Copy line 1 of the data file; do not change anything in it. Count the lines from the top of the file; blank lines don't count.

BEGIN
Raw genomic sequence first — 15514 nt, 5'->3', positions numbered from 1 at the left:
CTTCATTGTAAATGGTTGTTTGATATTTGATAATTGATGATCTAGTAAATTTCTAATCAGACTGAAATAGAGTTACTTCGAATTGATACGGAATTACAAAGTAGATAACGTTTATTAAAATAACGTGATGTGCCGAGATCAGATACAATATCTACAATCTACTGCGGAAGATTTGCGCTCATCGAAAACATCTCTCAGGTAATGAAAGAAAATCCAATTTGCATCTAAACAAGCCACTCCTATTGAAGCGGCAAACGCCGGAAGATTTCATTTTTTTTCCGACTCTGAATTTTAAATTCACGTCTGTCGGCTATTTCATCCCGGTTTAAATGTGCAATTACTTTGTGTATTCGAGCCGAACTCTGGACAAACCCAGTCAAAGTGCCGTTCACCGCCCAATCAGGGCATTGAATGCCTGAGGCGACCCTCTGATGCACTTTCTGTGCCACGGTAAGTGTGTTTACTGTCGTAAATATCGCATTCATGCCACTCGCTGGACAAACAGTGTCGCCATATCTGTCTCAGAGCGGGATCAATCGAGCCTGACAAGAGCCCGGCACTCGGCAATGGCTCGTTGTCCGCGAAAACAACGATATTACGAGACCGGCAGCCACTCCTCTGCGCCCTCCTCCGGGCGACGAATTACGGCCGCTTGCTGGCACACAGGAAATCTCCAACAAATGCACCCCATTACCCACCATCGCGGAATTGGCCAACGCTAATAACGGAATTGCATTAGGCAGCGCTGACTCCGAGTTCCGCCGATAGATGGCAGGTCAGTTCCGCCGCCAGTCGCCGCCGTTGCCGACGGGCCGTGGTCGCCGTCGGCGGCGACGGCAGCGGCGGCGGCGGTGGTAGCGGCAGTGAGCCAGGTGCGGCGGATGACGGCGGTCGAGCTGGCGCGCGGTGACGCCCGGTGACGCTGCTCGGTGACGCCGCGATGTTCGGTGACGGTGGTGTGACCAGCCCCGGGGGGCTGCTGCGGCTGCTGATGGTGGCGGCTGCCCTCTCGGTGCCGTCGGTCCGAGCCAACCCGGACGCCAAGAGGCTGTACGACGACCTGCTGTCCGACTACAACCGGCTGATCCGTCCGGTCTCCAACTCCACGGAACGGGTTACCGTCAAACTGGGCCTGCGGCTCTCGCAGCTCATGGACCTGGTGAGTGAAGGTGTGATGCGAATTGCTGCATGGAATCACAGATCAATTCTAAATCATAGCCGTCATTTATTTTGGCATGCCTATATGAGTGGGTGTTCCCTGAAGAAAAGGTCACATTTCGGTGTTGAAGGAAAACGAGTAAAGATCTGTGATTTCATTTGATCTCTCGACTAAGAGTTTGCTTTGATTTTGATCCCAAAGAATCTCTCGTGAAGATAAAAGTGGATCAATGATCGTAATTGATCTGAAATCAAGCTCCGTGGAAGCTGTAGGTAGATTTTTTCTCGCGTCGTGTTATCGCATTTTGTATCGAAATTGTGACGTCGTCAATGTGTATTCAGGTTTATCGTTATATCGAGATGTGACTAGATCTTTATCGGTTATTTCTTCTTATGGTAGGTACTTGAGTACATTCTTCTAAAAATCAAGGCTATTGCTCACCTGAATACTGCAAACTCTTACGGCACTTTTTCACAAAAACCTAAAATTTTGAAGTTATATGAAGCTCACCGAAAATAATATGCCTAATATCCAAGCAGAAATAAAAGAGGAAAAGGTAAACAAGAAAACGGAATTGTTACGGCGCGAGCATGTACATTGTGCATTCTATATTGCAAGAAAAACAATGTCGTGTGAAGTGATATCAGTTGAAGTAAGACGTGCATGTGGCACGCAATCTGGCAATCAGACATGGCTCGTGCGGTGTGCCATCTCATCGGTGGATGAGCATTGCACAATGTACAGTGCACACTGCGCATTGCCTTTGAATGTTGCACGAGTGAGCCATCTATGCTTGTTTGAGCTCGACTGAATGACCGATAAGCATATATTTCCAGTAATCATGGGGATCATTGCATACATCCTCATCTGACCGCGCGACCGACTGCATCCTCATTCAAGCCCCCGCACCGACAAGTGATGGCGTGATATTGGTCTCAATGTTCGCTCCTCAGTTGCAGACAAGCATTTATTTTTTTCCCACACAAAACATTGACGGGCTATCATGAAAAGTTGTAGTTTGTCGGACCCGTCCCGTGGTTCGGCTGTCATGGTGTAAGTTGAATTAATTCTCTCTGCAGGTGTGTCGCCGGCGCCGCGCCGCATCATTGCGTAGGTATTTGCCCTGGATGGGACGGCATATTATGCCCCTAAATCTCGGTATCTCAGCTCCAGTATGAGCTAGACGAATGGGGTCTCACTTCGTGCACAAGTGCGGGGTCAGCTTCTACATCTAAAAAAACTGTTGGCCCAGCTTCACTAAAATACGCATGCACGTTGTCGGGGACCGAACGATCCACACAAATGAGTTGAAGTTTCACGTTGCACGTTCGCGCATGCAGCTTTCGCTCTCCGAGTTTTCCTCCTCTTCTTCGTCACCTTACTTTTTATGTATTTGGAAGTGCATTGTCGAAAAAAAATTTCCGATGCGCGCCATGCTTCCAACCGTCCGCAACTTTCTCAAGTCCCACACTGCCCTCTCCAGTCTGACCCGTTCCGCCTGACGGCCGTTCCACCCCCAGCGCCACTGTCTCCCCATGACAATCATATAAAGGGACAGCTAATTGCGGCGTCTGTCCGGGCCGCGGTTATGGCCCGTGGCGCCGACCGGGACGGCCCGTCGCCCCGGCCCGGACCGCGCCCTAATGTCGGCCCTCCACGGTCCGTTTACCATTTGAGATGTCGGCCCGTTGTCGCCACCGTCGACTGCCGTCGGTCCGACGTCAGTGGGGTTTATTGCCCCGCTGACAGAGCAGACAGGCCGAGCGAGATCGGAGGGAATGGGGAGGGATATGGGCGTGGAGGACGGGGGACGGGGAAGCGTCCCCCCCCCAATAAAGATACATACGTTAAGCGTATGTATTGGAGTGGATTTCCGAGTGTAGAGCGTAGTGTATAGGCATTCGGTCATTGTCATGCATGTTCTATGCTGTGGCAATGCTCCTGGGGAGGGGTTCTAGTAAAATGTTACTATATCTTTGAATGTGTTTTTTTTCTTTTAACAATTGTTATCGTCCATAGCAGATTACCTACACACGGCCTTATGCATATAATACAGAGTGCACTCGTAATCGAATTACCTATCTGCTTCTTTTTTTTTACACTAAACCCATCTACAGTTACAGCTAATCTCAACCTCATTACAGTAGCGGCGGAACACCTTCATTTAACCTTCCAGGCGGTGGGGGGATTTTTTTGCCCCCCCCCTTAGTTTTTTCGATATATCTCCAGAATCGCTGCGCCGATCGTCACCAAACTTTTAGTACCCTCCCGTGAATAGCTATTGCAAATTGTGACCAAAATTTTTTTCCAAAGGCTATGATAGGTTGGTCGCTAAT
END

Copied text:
Raw genomic sequence first — 15514 nt, 5'->3', positions numbered from 1 at the left: